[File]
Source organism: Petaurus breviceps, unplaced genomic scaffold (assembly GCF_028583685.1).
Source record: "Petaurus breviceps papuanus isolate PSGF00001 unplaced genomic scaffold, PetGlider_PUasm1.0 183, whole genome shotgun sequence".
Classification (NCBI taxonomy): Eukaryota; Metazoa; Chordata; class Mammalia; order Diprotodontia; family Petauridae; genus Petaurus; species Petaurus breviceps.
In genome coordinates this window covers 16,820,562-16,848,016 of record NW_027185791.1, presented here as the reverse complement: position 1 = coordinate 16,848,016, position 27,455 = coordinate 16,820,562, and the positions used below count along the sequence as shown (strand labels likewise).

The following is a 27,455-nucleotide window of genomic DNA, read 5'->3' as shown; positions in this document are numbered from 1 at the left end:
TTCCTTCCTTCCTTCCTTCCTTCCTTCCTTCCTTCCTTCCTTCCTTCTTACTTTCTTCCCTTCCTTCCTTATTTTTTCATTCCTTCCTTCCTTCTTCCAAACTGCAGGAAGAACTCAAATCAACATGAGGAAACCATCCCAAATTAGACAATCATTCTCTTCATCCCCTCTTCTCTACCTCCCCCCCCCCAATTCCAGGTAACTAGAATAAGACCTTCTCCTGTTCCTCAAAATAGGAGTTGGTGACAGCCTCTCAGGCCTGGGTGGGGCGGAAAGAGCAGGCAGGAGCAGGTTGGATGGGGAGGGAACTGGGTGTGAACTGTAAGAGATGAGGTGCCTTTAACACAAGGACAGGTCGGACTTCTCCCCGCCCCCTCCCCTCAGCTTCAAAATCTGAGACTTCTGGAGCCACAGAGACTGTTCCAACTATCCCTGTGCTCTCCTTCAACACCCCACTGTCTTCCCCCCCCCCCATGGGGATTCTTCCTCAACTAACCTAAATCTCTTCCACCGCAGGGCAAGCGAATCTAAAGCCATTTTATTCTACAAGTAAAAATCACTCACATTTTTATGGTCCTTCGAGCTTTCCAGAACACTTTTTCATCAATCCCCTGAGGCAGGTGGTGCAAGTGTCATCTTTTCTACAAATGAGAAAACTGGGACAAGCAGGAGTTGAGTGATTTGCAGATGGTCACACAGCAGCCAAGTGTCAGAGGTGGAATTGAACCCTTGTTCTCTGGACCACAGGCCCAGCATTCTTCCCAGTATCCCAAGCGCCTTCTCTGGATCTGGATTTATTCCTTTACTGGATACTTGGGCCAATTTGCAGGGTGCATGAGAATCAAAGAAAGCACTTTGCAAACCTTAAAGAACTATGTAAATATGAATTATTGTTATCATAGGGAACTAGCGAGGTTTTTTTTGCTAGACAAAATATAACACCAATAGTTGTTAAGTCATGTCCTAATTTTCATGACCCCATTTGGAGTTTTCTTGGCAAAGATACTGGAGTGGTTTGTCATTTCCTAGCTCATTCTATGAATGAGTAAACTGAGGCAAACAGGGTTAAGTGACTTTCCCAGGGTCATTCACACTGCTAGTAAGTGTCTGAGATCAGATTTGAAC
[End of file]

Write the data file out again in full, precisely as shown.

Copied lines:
Source organism: Petaurus breviceps, unplaced genomic scaffold (assembly GCF_028583685.1).
Source record: "Petaurus breviceps papuanus isolate PSGF00001 unplaced genomic scaffold, PetGlider_PUasm1.0 183, whole genome shotgun sequence".
Classification (NCBI taxonomy): Eukaryota; Metazoa; Chordata; class Mammalia; order Diprotodontia; family Petauridae; genus Petaurus; species Petaurus breviceps.
In genome coordinates this window covers 16,820,562-16,848,016 of record NW_027185791.1, presented here as the reverse complement: position 1 = coordinate 16,848,016, position 27,455 = coordinate 16,820,562, and the positions used below count along the sequence as shown (strand labels likewise).

The following is a 27,455-nucleotide window of genomic DNA, read 5'->3' as shown; positions in this document are numbered from 1 at the left end:
TTCCTTCCTTCCTTCCTTCCTTCCTTCCTTCCTTCCTTCCTTCCTTCTTACTTTCTTCCCTTCCTTCCTTATTTTTTCATTCCTTCCTTCCTTCTTCCAAACTGCAGGAAGAACTCAAATCAACATGAGGAAACCATCCCAAATTAGACAATCATTCTCTTCATCCCCTCTTCTCTACCTCCCCCCCCCCAATTCCAGGTAACTAGAATAAGACCTTCTCCTGTTCCTCAAAATAGGAGTTGGTGACAGCCTCTCAGGCCTGGGTGGGGCGGAAAGAGCAGGCAGGAGCAGGTTGGATGGGGAGGGAACTGGGTGTGAACTGTAAGAGATGAGGTGCCTTTAACACAAGGACAGGTCGGACTTCTCCCCGCCCCCTCCCCTCAGCTTCAAAATCTGAGACTTCTGGAGCCACAGAGACTGTTCCAACTATCCCTGTGCTCTCCTTCAACACCCCACTGTCTTCCCCCCCCCCCATGGGGATTCTTCCTCAACTAACCTAAATCTCTTCCACCGCAGGGCAAGCGAATCTAAAGCCATTTTATTCTACAAGTAAAAATCACTCACATTTTTATGGTCCTTCGAGCTTTCCAGAACACTTTTTCATCAATCCCCTGAGGCAGGTGGTGCAAGTGTCATCTTTTCTACAAATGAGAAAACTGGGACAAGCAGGAGTTGAGTGATTTGCAGATGGTCACACAGCAGCCAAGTGTCAGAGGTGGAATTGAACCCTTGTTCTCTGGACCACAGGCCCAGCATTCTTCCCAGTATCCCAAGCGCCTTCTCTGGATCTGGATTTATTCCTTTACTGGATACTTGGGCCAATTTGCAGGGTGCATGAGAATCAAAGAAAGCACTTTGCAAACCTTAAAGAACTATGTAAATATGAATTATTGTTATCATAGGGAACTAGCGAGGTTTTTTTTGCTAGACAAAATATAACACCAATAGTTGTTAAGTCATGTCCTAATTTTCATGACCCCATTTGGAGTTTTCTTGGCAAAGATACTGGAGTGGTTTGTCATTTCCTAGCTCATTCTATGAATGAGTAAACTGAGGCAAACAGGGTTAAGTGACTTTCCCAGGGTCATTCACACTGCTAGTAAGTGTCTGAGATCAGATTTGAAC